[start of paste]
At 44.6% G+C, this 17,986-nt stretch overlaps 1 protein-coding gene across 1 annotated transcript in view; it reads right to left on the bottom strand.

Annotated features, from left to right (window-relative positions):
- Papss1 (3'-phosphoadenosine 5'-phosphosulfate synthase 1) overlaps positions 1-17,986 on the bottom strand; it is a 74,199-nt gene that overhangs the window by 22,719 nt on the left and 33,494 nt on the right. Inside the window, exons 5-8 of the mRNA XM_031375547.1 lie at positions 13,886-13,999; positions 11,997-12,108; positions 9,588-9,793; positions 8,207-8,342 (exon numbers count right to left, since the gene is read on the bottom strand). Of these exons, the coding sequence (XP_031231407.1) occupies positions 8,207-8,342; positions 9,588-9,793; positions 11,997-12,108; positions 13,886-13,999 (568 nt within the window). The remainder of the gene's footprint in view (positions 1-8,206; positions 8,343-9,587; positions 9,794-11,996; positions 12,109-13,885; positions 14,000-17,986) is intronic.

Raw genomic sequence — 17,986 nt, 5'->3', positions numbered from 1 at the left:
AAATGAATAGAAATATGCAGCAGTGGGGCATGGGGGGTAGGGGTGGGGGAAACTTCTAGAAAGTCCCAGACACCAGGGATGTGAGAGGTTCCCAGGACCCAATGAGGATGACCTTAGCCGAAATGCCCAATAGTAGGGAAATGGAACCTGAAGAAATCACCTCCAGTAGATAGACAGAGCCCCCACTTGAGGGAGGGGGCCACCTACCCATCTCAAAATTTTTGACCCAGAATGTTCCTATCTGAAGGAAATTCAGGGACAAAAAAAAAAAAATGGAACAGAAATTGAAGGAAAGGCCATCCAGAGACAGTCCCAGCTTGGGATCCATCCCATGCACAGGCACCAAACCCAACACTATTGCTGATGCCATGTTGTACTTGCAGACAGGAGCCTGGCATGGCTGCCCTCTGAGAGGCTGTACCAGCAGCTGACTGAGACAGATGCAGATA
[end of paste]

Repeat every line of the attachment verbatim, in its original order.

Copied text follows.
At 44.6% G+C, this 17,986-nt stretch overlaps 1 protein-coding gene across 1 annotated transcript in view; it reads right to left on the bottom strand.

Annotated features, from left to right (window-relative positions):
- Papss1 (3'-phosphoadenosine 5'-phosphosulfate synthase 1) overlaps positions 1-17,986 on the bottom strand; it is a 74,199-nt gene that overhangs the window by 22,719 nt on the left and 33,494 nt on the right. Inside the window, exons 5-8 of the mRNA XM_031375547.1 lie at positions 13,886-13,999; positions 11,997-12,108; positions 9,588-9,793; positions 8,207-8,342 (exon numbers count right to left, since the gene is read on the bottom strand). Of these exons, the coding sequence (XP_031231407.1) occupies positions 8,207-8,342; positions 9,588-9,793; positions 11,997-12,108; positions 13,886-13,999 (568 nt within the window). The remainder of the gene's footprint in view (positions 1-8,206; positions 8,343-9,587; positions 9,794-11,996; positions 12,109-13,885; positions 14,000-17,986) is intronic.

Raw genomic sequence — 17,986 nt, 5'->3', positions numbered from 1 at the left:
AAATGAATAGAAATATGCAGCAGTGGGGCATGGGGGGTAGGGGTGGGGGAAACTTCTAGAAAGTCCCAGACACCAGGGATGTGAGAGGTTCCCAGGACCCAATGAGGATGACCTTAGCCGAAATGCCCAATAGTAGGGAAATGGAACCTGAAGAAATCACCTCCAGTAGATAGACAGAGCCCCCACTTGAGGGAGGGGGCCACCTACCCATCTCAAAATTTTTGACCCAGAATGTTCCTATCTGAAGGAAATTCAGGGACAAAAAAAAAAAAATGGAACAGAAATTGAAGGAAAGGCCATCCAGAGACAGTCCCAGCTTGGGATCCATCCCATGCACAGGCACCAAACCCAACACTATTGCTGATGCCATGTTGTACTTGCAGACAGGAGCCTGGCATGGCTGCCCTCTGAGAGGCTGTACCAGCAGCTGACTGAGACAGATGCAGATA